As previously stated, § 1915 requires a court to dismiss a prisoner's action if, at any time, the court determines that it is frivolous, malicious, fails to state a claim, or seeks relief from an immune defendant. 28 U.S.C. § 1915(e)(2)(B). Significantly, "[a] finding that the plaintiff engaged in bad faith litigiousness or manipulative tactics warrants dismissal" under § 1915. Redmon v. Lake Cty. Sheriff's Office, 414 F. App'x 221, 225 (11th Cir. 2011) (alteration in original) (quoting Attwood v. Singletary, 105 F.3d 610, 613 (11th Cir. 1997)). In addition, Federal Rule of Civil Procedure 11(c) permits a court to impose sanctions, including dismissal, for "knowingly fil[ing] a pleading that contains false contentions." Id. at 225-26 (citing Fed. R. Civ. P. 11(c)). Again, although pro se pleadings are to be construed liberally, "a plaintiff's pro se status will not excuse mistakes regarding procedural rules." Id. at 226.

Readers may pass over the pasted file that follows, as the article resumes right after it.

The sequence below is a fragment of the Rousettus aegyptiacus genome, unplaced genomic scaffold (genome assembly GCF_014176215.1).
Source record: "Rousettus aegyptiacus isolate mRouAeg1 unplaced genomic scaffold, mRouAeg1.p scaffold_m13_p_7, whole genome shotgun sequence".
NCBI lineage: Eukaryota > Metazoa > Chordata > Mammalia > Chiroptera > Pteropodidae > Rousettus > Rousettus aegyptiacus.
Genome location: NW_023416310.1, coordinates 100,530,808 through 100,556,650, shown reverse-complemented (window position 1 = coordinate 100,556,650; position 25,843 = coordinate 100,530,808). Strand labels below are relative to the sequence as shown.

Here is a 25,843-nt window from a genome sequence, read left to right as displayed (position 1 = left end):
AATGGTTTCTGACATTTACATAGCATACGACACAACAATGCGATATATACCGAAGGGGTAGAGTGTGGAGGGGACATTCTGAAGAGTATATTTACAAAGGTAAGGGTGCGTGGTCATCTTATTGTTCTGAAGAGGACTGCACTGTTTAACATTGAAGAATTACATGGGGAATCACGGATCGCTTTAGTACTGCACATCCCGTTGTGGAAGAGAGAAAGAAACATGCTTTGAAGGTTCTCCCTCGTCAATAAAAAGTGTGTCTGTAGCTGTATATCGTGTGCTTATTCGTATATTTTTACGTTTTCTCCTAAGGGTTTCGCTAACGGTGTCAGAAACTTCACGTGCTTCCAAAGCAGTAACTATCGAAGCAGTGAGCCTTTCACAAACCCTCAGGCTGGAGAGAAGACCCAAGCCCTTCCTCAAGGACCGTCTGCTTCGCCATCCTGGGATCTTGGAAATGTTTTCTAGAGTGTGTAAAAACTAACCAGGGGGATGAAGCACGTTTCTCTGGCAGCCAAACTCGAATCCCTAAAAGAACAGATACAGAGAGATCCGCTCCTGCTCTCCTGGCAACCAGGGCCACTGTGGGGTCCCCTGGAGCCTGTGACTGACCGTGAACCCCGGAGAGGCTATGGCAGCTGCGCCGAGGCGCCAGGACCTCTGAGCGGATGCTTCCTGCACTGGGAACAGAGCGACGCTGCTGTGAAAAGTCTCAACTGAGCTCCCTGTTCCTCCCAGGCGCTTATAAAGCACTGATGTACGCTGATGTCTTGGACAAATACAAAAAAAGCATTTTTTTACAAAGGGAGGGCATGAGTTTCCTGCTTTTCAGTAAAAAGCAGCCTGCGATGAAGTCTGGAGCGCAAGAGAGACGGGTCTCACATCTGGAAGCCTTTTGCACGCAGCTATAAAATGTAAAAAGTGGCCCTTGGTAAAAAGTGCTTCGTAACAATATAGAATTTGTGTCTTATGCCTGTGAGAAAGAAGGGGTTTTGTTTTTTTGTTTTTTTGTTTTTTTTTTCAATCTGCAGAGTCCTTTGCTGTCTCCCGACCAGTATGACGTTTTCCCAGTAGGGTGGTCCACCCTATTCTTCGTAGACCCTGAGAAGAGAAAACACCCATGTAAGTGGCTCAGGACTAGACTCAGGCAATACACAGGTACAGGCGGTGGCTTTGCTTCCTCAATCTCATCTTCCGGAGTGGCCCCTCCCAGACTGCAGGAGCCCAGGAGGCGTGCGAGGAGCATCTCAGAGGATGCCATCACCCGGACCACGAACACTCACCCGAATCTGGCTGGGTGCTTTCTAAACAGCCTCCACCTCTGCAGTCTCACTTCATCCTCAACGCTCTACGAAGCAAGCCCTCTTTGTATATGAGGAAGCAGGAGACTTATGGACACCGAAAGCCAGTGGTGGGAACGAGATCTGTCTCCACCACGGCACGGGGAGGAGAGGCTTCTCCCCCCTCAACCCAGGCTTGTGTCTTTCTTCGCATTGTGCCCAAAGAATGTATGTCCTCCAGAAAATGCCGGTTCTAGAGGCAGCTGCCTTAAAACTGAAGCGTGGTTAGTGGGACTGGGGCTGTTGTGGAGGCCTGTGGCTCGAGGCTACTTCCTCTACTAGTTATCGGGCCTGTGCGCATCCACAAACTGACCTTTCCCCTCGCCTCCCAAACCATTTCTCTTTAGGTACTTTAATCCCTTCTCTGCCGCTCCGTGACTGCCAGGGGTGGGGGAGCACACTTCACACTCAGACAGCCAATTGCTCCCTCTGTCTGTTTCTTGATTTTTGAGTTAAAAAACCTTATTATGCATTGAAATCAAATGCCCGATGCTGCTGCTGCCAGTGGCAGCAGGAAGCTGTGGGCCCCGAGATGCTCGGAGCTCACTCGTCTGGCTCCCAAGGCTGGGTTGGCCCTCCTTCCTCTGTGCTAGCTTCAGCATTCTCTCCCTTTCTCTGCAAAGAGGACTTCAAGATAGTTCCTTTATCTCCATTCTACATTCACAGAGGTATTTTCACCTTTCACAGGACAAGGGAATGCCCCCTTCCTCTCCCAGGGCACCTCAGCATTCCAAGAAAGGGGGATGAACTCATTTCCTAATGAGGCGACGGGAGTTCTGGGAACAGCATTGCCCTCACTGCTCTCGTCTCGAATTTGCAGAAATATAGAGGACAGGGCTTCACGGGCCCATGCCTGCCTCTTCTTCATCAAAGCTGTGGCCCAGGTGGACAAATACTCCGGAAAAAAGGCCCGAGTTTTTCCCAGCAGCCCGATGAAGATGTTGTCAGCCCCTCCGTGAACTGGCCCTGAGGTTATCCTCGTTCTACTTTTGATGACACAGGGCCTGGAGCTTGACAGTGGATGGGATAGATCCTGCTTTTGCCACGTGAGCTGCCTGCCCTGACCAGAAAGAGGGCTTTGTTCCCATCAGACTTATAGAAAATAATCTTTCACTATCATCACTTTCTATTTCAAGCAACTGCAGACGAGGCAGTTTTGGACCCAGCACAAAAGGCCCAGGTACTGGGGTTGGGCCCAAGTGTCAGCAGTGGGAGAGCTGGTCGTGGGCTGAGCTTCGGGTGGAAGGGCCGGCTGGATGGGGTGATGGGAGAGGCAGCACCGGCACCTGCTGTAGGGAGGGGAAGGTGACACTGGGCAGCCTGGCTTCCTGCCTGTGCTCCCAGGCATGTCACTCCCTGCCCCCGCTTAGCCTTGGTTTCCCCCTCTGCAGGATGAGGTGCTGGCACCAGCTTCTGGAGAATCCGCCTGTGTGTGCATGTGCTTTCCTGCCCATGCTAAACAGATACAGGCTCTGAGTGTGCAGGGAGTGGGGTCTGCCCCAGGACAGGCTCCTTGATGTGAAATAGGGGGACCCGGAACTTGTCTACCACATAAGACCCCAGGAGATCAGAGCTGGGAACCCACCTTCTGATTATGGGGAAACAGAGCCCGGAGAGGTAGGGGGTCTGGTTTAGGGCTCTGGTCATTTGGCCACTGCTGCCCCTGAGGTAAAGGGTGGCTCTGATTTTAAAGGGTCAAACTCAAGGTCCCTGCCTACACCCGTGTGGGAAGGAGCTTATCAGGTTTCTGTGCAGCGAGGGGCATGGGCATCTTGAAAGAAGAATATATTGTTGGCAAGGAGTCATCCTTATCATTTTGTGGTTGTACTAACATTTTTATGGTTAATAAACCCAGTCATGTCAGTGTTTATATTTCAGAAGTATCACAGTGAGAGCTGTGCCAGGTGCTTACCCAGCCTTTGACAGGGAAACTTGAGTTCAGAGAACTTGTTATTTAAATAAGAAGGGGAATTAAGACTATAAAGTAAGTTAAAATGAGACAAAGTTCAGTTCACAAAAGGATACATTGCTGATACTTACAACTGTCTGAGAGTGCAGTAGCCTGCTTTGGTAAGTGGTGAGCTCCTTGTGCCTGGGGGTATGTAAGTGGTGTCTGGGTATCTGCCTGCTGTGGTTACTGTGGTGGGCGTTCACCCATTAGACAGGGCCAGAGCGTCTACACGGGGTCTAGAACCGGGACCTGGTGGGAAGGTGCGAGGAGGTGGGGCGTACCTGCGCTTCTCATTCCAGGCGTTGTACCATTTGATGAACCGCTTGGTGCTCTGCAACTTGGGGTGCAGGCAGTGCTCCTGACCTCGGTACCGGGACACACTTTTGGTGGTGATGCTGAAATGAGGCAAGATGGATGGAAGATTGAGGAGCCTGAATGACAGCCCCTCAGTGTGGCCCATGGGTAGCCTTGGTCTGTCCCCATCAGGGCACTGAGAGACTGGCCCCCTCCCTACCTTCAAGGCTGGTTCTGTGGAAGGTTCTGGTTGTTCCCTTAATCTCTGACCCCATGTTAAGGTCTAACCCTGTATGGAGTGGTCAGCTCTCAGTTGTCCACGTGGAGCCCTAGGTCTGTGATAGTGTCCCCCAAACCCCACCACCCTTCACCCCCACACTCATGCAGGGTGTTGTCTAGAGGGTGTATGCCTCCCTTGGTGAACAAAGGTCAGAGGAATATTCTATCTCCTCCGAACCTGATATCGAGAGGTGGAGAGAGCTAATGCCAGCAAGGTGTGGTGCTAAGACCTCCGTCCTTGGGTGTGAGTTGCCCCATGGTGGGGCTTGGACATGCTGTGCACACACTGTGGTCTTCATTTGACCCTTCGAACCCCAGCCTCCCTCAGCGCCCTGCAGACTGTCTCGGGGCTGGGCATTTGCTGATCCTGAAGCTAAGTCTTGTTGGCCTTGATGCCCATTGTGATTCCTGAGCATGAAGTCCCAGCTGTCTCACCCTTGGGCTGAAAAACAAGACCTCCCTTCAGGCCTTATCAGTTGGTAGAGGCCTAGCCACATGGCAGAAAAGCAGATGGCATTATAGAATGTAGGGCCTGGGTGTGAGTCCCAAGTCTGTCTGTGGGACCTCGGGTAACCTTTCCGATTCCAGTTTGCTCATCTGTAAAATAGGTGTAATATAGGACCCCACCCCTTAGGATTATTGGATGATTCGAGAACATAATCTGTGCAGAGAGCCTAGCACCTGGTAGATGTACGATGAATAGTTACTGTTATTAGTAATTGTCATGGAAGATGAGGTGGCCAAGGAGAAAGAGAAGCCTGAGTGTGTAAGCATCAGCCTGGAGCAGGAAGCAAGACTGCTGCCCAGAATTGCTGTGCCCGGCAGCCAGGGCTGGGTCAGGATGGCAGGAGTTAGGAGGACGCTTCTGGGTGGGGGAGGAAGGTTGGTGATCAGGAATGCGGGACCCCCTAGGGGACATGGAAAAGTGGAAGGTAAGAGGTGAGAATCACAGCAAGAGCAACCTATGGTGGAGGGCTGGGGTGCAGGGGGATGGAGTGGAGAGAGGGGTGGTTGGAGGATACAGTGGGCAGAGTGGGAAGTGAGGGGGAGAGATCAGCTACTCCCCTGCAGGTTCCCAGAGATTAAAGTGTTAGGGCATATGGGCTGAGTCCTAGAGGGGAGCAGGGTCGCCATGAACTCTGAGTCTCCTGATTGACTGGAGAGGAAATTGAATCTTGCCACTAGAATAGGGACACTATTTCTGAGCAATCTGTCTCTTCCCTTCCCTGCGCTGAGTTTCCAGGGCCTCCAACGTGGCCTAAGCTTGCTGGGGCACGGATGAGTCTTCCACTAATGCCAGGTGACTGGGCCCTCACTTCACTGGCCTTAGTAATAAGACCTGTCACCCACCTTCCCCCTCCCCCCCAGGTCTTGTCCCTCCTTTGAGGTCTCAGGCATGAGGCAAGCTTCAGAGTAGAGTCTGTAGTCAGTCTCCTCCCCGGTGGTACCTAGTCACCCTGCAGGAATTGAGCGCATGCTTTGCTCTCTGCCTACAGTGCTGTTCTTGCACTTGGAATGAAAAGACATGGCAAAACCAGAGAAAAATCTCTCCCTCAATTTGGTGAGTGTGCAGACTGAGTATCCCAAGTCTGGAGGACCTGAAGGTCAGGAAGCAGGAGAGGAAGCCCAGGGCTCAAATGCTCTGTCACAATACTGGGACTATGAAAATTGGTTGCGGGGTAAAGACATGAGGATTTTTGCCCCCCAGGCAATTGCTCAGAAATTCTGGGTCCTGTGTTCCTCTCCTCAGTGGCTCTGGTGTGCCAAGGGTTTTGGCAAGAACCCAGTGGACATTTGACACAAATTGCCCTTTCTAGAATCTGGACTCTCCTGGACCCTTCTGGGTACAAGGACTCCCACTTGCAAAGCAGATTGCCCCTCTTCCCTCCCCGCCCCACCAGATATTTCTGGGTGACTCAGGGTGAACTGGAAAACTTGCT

Relying on this authority, the Court of Appeals for the Eleventh Circuit has consistently upheld the dismissal of cases where a pro se prisoner-plaintiff has failed to disclose his previous lawsuits as required on the face of the § 1983 complaint form. See, e.g., Redmon, 414 F. App'x at 226 (finding pro se prisoner's nondisclosure of prior litigation in § 1983 complaint amounted to abuse of judicial process resulting in sanction of dismissal); Shelton v. Rohrs, 406 F. App'x 340, 341 (11th Cir. 2010) (same); Young v. Sec'y Fla. for Dep't of Corr., 380 F. App'x 939, 941 (11th Cir. 2010) (same); Hood v. Tompkins, 197 F. App'x 818, 819 (11th Cir. 2006) (same). Even where the prisoner has later provided an explanation for his lack of candor, the Court has generally rejected the proffered reason as unpersuasive. See, e.g., Redmon, 414 F. App'x at 226 ("The district court did not abuse its discretion in concluding that Plaintiff's explanation for his failure to disclose the Colorado lawsuit—that he misunderstood the form—did not excuse the misrepresentation and that dismissal was a proper sanction."); Shelton, 406 F. App'x at 341 ("Even if [the plaintiff] did not have access to his materials, he would have known that he filed multiple previous lawsuits."); Young, 380 F. App'x at 941 (finding that not having documents concerning prior litigation and not being able to pay for copies of same did not absolve prisoner plaintiff "of the requirement of disclosing, at a minimum, all of the information that was known to him").